Inter-county hurling is set to return next weekend with the start of the new Allianz League campaign.
Every county will be involved for five consecutive weekends of action.
There will then be a gap week for all counties before the start of the championship on the weekend of 26, 27 June.
There will be no league final, with joint winners declared from Divisions 1A and 1B.
But there is a caveat that if the top teams in the two divisions end up meeting in championship it will double up as the league decider.
This is similar to last year when Limerick beat Clare in the Munster SHC quarter-final.
The proximity of the competition to the start of the championship could go one of two ways, with managers either trying to give their perceived best XV as much game time as possible, or them trying to see as many players as possible after a long lay off.
Similarly for players, after such a disrupted 15 months for the game, it might be a case of seeking as much game time as possible – particularly for players who might be in the autumn of their careers.
Wexford’s renaissance has rekindled their rivalry with Kilkenny
Former inter-county hurlers Shane McGrath, who played with Tipperary, and Offaly’s Brian Carroll took up the debate on RTÉ’s Sunday Sport, and came to similar conclusions.
“The league has often been seen as not meaning as much and I think this year it probably means the least amount,” McGrath contended.
“I think you have to look at what teams are trying to get out of it. I think managers will pick one or two of those games that they really want to peak for. Maybe they’ll look at teams they’re not playing straight away in the championship.
“So maybe if you’re [Kilkenny manager] Brian Cody, you might want to peak for round three against Wexford and have your team really singing for that game.
“For the Tipp lads, round one might be too soon, but maybe they’re looking to round three with the Galway game where they really want to be flying it.
“That’s the way managers will approach it and you’ll see random enough teams from week to week. Managers will be wondering, ‘who can I throw in if this guy gets injured?’ or ‘who can fill this position?’
“I think you’re going to see a very strange league – I know it’s strange circumstances – and you’ll see different 15s from the top three or four every week. They’ll be trying to see if they can build a panel to win the championship.”
Like last year the hurling championship will see a backdoor system, whereby teams can afford to lose a game in their province without seeing their season come to an end. This is contrast to the football equivalent, which is straight knockout once more.
Carroll echoed McGrath’s sentiments on the importance of the league, suggesting the big positive will be the return of the inter-county game.
“This league, there’s a strange feeling to it,” said the Coolderry man.
“We’re all happy to see the return of the inter-county, and the league. But I suppose, without being unrealistic about it, teams are going to have not just one eye but both eyes firmly on the championship.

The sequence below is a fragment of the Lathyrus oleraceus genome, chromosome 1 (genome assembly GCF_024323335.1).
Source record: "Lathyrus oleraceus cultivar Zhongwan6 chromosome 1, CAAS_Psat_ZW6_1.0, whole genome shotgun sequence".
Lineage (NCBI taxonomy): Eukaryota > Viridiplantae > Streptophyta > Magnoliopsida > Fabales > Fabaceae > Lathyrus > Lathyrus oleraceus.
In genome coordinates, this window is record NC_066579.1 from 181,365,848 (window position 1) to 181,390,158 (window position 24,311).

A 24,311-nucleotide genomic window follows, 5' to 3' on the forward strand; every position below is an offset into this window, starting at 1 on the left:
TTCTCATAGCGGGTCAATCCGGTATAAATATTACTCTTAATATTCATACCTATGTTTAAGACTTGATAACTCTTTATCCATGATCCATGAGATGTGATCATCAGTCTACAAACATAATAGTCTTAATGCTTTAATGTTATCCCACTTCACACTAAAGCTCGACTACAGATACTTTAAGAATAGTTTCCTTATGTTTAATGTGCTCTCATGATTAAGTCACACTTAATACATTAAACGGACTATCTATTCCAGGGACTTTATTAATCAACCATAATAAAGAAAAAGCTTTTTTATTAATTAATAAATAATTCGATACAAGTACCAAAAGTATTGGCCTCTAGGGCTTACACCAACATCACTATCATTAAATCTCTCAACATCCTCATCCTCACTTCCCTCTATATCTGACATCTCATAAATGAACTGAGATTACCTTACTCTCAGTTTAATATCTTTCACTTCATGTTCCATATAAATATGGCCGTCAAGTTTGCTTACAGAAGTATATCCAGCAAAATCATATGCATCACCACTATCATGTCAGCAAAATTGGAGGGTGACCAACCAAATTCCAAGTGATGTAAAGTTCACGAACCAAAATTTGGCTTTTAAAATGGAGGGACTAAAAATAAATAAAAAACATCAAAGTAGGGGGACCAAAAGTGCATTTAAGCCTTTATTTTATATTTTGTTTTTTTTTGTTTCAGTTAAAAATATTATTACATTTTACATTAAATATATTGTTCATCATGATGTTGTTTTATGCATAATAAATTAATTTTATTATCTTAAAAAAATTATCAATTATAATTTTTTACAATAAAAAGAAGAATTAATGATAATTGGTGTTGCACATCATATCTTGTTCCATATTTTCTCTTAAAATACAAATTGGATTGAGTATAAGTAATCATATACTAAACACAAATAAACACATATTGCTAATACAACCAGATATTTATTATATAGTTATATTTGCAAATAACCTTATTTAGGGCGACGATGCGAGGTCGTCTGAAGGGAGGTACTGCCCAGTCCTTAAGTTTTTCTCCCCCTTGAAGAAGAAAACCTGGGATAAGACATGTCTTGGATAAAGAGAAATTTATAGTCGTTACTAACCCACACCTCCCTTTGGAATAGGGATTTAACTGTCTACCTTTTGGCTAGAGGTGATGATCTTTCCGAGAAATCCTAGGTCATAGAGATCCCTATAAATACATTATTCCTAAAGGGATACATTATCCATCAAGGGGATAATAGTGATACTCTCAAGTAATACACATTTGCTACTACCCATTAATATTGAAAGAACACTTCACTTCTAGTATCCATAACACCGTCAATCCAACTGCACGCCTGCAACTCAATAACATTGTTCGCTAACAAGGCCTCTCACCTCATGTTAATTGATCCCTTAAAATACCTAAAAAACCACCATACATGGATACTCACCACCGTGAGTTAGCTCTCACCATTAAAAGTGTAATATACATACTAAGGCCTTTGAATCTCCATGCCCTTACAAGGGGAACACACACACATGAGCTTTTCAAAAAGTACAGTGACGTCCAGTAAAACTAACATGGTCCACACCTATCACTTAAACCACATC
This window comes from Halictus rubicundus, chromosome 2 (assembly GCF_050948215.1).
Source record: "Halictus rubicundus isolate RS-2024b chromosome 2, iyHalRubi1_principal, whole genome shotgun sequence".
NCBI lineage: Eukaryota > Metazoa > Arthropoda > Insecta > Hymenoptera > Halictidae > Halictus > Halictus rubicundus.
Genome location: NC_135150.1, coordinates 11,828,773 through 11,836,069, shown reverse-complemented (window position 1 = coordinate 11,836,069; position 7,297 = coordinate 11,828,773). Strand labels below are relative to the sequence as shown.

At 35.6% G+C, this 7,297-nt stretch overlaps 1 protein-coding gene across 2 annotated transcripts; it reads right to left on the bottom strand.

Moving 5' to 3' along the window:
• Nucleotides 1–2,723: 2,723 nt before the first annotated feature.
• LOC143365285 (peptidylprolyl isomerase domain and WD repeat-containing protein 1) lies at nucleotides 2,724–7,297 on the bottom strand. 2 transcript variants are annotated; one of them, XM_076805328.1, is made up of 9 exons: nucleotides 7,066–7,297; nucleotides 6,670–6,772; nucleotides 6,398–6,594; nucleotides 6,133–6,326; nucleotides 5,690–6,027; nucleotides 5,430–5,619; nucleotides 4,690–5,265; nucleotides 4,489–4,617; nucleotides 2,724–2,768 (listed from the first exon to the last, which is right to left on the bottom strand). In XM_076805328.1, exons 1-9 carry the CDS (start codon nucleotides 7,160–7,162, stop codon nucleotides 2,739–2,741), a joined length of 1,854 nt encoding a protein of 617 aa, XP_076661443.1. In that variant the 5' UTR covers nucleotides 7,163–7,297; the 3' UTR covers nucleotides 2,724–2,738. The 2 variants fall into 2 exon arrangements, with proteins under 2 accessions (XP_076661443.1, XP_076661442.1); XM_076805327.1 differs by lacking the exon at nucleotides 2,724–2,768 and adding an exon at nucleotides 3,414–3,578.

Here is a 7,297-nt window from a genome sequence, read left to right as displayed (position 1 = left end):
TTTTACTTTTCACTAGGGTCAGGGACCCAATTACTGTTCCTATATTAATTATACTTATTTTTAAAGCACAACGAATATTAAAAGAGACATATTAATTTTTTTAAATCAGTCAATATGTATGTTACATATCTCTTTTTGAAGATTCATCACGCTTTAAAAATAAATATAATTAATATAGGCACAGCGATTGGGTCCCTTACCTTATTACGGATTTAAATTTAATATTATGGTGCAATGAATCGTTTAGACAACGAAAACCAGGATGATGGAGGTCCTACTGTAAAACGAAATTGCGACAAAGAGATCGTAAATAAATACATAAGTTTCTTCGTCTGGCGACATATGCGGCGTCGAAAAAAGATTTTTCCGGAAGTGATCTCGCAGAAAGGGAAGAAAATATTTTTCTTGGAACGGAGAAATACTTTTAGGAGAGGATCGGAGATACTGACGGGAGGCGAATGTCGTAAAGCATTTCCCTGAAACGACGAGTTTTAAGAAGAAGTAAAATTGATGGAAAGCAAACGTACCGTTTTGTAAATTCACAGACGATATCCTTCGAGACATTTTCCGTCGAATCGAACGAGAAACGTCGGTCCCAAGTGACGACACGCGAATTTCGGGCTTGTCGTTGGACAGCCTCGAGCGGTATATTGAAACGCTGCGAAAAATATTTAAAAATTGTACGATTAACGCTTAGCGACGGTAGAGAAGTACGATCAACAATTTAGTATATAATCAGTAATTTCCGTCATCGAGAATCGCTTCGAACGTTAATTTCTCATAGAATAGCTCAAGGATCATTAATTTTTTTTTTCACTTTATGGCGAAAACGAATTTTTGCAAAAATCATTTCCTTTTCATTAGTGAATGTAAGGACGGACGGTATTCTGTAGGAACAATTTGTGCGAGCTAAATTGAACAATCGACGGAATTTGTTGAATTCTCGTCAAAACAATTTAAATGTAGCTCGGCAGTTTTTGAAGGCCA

“It’s about building their squad, rotating their squad, giving as much game time to as many key players as possible while also having a look over the rest of their squads.
“Inter-county managers are trying to find out when challenge games can return because they’re going to be playing challenge games in mid-week as well.
“It is a pity that there’s no guaranteed league final considering we had a little bit more time to play with this year.”
One noticeable difference in the 2021 hurling season as a whole will be the introduction of new rules.
One of these will see penalties being awarded for “cynical” fouls inside the 21 and the arc (or D), while the player who has committed the offence will be sent to the sin bin for 10 minutes.
Carroll admits he has mixed feelings about the changes.
“I know it’s been a bone of contention over the last number of years, the cynical fouling, particularly in and around the goalmouth area and just outside the penalty zone,” he said.
“It’s a step in the right direction. I would have liked to have seen it trialled out as far as the 45, because we have seen instances where players have been cynically fouled or tripped outside of the d-area.
“I just automatically think of Danny Sutcliffe (on Laois’ Paddy Purcell, 2020 Leinster SHC quarter-final).
“I probably wouldn’t agree with the sin bin – it seems very, very harsh. It’s a double penalty.”
For McGrath, it’ll be good to finally see the new rules in the flesh.
He said: “I’m at a stage where we’re all just sick of talking about it and I actually can’t wait to go to a match and see it happening in a match. I’m looking forward to seeing it in practice.
“I think it’ll probably take two or three rounds before refs and players get really comfortable with it. I’m looking forward to seeing the reaction of those watching the game, and more importantly of those involved in the game, and how they feel about it. They we can really see if it’s working, or not.
“I’m probably in favour of both rules. I think it’s a good thing and the reward is just.”
Watch coverage of the Allianz Hurling League clash between Limerick and Tipperary on Saturday GAA Live on RTÉ2 and RTÉ Player from 5pm
Watch a round-up of all the weekends fixtures on Allianz League Sunday (9.30pm)

You may also like